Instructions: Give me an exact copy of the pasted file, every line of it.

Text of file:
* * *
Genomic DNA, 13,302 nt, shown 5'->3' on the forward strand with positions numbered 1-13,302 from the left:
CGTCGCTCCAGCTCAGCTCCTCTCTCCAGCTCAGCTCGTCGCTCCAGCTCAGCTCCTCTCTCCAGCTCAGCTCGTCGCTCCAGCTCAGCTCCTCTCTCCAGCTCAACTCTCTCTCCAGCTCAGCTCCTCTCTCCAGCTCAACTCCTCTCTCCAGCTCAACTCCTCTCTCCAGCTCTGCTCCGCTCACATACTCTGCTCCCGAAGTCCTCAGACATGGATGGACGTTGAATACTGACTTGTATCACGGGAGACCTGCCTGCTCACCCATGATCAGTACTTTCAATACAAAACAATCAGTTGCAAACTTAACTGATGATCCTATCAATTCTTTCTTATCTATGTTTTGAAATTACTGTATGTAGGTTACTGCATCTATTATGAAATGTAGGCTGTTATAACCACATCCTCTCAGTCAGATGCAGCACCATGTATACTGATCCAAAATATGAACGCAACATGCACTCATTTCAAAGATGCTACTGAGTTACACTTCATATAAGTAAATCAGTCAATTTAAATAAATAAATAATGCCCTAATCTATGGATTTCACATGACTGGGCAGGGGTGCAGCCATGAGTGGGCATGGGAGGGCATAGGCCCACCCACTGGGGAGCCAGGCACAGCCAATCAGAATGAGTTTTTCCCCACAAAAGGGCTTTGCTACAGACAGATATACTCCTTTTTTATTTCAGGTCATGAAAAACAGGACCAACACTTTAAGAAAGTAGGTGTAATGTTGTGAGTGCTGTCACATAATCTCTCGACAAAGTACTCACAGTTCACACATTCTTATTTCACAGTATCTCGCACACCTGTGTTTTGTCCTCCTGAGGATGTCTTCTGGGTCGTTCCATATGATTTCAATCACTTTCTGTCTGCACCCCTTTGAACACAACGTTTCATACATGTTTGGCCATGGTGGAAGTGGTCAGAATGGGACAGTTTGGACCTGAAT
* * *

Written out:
Genomic DNA, 13,302 nt, shown 5'->3' on the forward strand with positions numbered 1-13,302 from the left:
CGTCGCTCCAGCTCAGCTCCTCTCTCCAGCTCAGCTCGTCGCTCCAGCTCAGCTCCTCTCTCCAGCTCAGCTCGTCGCTCCAGCTCAGCTCCTCTCTCCAGCTCAACTCTCTCTCCAGCTCAGCTCCTCTCTCCAGCTCAACTCCTCTCTCCAGCTCAACTCCTCTCTCCAGCTCTGCTCCGCTCACATACTCTGCTCCCGAAGTCCTCAGACATGGATGGACGTTGAATACTGACTTGTATCACGGGAGACCTGCCTGCTCACCCATGATCAGTACTTTCAATACAAAACAATCAGTTGCAAACTTAACTGATGATCCTATCAATTCTTTCTTATCTATGTTTTGAAATTACTGTATGTAGGTTACTGCATCTATTATGAAATGTAGGCTGTTATAACCACATCCTCTCAGTCAGATGCAGCACCATGTATACTGATCCAAAATATGAACGCAACATGCACTCATTTCAAAGATGCTACTGAGTTACACTTCATATAAGTAAATCAGTCAATTTAAATAAATAAATAATGCCCTAATCTATGGATTTCACATGACTGGGCAGGGGTGCAGCCATGAGTGGGCATGGGAGGGCATAGGCCCACCCACTGGGGAGCCAGGCACAGCCAATCAGAATGAGTTTTTCCCCACAAAAGGGCTTTGCTACAGACAGATATACTCCTTTTTTATTTCAGGTCATGAAAAACAGGACCAACACTTTAAGAAAGTAGGTGTAATGTTGTGAGTGCTGTCACATAATCTCTCGACAAAGTACTCACAGTTCACACATTCTTATTTCACAGTATCTCGCACACCTGTGTTTTGTCCTCCTGAGGATGTCTTCTGGGTCGTTCCATATGATTTCAATCACTTTCTGTCTGCACCCCTTTGAACACAACGTTTCATACATGTTTGGCCATGGTGGAAGTGGTCAGAATGGGACAGTTTGGACCTGAAT